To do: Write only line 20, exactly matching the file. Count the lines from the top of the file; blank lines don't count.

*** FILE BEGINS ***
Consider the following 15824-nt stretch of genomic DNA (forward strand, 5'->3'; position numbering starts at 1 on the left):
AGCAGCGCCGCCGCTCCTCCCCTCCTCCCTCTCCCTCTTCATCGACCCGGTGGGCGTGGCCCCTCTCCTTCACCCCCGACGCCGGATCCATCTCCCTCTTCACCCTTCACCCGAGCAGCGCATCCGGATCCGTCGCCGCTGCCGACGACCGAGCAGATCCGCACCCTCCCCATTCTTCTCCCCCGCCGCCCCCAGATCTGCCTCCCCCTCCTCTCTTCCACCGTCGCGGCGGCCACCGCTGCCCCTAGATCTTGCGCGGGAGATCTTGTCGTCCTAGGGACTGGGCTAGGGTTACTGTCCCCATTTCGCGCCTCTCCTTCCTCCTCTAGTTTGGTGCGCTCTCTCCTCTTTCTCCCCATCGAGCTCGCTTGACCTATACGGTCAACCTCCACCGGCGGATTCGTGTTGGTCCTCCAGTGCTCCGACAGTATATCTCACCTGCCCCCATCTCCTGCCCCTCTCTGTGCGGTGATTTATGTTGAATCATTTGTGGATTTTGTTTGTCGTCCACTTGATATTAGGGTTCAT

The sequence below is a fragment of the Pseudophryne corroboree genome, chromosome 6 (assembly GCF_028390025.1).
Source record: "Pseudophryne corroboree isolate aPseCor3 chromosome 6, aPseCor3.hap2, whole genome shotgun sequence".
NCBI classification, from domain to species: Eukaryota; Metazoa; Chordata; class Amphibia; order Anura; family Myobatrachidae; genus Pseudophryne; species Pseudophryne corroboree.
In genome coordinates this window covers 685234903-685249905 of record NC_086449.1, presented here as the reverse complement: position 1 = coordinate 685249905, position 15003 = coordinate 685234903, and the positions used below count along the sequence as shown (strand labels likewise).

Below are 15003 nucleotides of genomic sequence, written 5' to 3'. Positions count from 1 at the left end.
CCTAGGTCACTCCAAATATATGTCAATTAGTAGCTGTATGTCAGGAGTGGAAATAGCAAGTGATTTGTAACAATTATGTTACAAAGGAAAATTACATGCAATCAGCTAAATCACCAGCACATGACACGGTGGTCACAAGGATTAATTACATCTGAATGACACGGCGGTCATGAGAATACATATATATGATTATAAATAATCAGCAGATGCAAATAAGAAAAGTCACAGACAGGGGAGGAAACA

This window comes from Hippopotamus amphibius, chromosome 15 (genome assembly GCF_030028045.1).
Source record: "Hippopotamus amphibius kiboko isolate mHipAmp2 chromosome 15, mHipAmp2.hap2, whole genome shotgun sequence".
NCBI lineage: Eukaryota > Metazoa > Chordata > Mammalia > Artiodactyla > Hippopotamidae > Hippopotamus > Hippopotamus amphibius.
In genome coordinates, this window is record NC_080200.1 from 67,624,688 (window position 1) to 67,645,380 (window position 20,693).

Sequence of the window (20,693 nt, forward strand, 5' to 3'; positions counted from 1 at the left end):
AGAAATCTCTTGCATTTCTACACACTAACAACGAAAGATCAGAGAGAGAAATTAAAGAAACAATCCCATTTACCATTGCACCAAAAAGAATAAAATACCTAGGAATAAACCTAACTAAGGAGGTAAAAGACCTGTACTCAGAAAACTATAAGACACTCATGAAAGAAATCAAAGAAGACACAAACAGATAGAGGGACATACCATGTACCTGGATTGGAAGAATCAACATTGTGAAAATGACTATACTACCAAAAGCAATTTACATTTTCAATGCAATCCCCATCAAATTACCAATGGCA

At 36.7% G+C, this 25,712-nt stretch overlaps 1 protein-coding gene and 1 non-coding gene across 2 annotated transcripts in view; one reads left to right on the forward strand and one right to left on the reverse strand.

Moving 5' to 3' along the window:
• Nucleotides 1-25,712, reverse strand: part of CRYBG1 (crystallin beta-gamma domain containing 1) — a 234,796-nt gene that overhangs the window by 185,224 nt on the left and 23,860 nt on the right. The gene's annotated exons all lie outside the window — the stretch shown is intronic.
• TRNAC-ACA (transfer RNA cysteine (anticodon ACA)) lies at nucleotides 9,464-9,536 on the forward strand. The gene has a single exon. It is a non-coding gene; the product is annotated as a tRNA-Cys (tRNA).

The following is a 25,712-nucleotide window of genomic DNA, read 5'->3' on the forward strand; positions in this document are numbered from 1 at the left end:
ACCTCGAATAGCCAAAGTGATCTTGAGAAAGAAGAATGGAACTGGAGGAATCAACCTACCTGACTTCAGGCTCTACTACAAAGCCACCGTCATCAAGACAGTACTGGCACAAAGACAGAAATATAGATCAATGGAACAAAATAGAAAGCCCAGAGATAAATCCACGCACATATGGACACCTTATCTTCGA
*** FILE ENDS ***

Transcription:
ACCTCGAATAGCCAAAGTGATCTTGAGAAAGAAGAATGGAACTGGAGGAATCAACCTACCTGACTTCAGGCTCTACTACAAAGCCACCGTCATCAAGACAGTACTGGCACAAAGACAGAAATATAGATCAATGGAACAAAATAGAAAGCCCAGAGATAAATCCACGCACATATGGACACCTTATCTTCGA